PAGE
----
The global logistics industry is currently faced with significant challenges, but few areas in Europe are dealing with such complex factors as the UK. When it left the European Union in January 2021, new regulations, enhanced costs and other newfound complexities plagued its shores and continue to do so even two years after Brexit was made official.
Add that to ripple effects of pre-Brexit stock building, labour shortages, frequent strike action, soaring inflation and the situation in Ukraine, and the need for supply chain solutions that add resilience, flexibility and control to UK logisitcs becomes very apparent.
As Maersk continues along the path as an integrator of logistics, it is looking to help build these solutions by being an end-to-end partner connecting factories at origin through to end delivery – with our series of newly built warehouses playing a fundamental role.
Modern warehouses to overcome disruptions
Companies in the UK are in need of flexible and timely solutions to combat logistics complexities, particularly when it comes to warehousing. It’s crucial that these options not only address immediate storage needs, but also prioritise sustainability right from the start.
Therefore, integrating supply chain operations and looking to ease the issues associated with UK trade in mind, Maersk has developed a whole setup of possible solutions across the UK, including the East Midlands Gateway campus.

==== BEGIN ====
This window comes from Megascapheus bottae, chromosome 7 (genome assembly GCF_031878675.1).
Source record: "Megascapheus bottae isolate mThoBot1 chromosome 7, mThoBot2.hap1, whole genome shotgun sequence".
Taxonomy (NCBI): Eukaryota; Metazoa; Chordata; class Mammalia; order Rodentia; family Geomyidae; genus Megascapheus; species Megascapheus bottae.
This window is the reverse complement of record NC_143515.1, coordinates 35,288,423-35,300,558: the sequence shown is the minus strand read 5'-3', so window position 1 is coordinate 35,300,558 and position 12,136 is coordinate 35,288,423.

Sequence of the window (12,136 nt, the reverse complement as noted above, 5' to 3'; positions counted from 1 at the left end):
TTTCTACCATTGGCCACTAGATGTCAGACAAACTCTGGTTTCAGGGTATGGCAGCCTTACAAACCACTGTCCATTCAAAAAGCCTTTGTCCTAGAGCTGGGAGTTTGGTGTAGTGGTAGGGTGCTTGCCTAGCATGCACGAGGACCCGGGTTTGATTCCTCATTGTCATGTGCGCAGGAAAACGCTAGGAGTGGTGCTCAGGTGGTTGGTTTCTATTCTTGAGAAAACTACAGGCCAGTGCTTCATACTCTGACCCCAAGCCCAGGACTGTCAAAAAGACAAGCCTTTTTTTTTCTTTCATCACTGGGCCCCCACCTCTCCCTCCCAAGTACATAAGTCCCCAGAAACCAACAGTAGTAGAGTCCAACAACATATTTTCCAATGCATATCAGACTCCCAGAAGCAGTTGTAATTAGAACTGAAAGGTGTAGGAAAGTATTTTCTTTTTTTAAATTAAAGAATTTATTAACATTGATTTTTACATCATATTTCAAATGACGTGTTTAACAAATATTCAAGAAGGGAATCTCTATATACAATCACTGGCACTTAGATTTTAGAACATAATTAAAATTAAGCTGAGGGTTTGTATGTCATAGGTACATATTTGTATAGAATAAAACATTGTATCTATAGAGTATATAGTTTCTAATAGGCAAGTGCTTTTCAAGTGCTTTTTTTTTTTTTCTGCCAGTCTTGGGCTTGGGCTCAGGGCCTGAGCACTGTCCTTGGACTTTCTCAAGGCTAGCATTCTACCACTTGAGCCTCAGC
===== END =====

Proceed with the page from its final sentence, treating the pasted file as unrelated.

Integrating UK supply chains means connecting the dots of logistics for both import and export from one source.
As the campus is home to a 695,000 sq ft warehouse, a rail terminal operated by Maritime and soon a 14-acre container depot – all within the boundaries of a freeport – the infrastructure is in place to do exactly that.
It’s also paramount that an integrated solution is located centrally with good access to the UK’s five major ports (Felixstowe, Liverpool, London, Southampton, Immingham), the rail/road network and key airports – and East Midlands Gateway ticks that box, too.
How to remain flexible and resilient
UK supply chains have traditionally been somewhat rigid and onedimensional in the past, with shipments sent on routes defined a long time in advance without much scope for flexibility in transit. East Midlands Gateway allows customers to move goods into the UK at speed primarily, with the opportunity to make secondary decisions on future moves as market situations dictate. That means you’re able to avoid any bottlenecks that could slow shipments down at the time and ultimately reach the end consumer faster.
For example, if you have a stockholding in the East Midlands Gateway warehouse, you can use its connectivity to respond to consumer demand quickly and get stock where you need it.
At the same time, demand may not marry perfectly with supply and companies could be at risk of overstocking in certain areas without slowing down their supply chain. What Maersk is able to do at East Midlands Gateway is draw out the process and hold containers until they’re required by the market. Having a more free-flowing and integrated supply chain married with warehouse solutions adds flexibility to where cargo spends its time in storage, which could potentially save money on high Detention and Demurrage costs at ports.
Another key advantage to the East Midlands Gateway campus is the fact that it serves as a freeport zone in the UK. Most goods imported into UK freeports are exempt from taxes, which means tariffs are only paid to the government if products leave the site to go elsewhere in the UK. If businesses need to re-export goods overseas, then they’re able to do so without UK duties being paid – avoiding the dreaded ‘double duty’ situation.